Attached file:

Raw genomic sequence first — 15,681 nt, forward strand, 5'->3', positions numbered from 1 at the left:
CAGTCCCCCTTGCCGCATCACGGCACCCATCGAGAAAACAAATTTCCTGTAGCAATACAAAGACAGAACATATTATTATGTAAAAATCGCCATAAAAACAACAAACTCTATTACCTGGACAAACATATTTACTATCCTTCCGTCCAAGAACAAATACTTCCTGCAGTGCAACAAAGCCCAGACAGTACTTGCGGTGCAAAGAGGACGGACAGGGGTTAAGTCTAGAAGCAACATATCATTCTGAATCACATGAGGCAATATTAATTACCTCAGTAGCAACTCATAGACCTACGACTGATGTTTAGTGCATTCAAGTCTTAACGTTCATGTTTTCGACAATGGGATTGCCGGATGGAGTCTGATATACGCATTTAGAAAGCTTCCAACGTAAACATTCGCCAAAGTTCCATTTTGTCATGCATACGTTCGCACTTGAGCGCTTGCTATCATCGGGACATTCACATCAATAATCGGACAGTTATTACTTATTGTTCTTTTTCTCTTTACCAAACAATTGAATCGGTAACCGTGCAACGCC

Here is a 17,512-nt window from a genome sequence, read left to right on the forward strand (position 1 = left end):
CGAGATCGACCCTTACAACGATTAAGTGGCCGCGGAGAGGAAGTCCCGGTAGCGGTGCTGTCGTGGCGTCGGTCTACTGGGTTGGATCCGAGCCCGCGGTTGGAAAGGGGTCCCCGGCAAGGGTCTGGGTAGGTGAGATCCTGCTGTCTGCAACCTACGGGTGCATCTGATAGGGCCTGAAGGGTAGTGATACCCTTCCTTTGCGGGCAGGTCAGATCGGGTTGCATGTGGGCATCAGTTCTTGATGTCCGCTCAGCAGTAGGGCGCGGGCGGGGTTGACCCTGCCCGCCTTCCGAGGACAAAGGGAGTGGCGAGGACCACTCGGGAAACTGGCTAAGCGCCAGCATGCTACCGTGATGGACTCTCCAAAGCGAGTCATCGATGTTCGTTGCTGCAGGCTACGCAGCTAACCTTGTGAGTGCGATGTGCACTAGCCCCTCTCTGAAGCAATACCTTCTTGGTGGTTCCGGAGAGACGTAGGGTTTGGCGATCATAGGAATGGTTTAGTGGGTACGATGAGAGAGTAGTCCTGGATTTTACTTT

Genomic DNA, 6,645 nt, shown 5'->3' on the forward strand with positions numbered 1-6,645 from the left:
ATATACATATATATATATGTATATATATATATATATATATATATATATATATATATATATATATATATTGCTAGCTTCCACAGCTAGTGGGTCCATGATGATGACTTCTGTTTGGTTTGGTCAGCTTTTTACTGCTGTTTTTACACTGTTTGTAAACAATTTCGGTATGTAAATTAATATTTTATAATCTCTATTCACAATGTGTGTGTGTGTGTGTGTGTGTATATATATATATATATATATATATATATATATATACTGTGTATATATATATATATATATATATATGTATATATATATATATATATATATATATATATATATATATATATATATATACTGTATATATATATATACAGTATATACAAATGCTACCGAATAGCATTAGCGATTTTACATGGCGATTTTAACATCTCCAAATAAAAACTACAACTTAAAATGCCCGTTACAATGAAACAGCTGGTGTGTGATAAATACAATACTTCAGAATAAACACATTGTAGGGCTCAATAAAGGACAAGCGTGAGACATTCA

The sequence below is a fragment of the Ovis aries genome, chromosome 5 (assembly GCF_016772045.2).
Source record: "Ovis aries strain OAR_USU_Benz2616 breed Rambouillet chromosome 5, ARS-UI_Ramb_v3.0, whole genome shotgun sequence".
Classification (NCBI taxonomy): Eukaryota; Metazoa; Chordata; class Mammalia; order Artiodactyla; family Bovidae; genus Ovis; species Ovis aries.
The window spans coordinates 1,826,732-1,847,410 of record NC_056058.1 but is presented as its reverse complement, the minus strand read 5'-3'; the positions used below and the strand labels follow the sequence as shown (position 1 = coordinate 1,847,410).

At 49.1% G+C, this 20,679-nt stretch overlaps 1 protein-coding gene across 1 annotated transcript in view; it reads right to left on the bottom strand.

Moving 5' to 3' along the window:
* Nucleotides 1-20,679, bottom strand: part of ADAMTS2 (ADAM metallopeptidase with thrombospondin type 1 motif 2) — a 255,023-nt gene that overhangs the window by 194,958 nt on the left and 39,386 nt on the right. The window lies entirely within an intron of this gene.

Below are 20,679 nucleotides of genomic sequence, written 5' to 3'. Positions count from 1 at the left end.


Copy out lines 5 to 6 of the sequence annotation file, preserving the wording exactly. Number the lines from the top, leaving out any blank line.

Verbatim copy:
Genomic DNA, 6,645 nt, shown 5'->3' on the forward strand with positions numbered 1-6,645 from the left:
ATATACATATATATATATGTATATATATATATATATATATATATATATATATATATATATATATATATTGCTAGCTTCCACAGCTAGTGGGTCCATGATGATGACTTCTGTTTGGTTTGGTCAGCTTTTTACTGCTGTTTTTACACTGTTTGTAAACAATTTCGGTATGTAAATTAATATTTTATAATCTCTATTCACAATGTGTGTGTGTGTGTGTGTGTGTATATATATATATATATATATATATATATATATATACTGTGTATATATATATATATATATATATATGTATATATATATATATATATATATATATATATATATATATATATATATATACTGTATATATATATATACAGTATATACAAATGCTACCGAATAGCATTAGCGATTTTACATGGCGATTTTAACATCTCCAAATAAAAACTACAACTTAAAATGCCCGTTACAATGAAACAGCTGGTGTGTGATAAATACAATACTTCAGAATAAACACATTGTAGGGCTCAATAAAGGACAAGCGTGAGACATTCA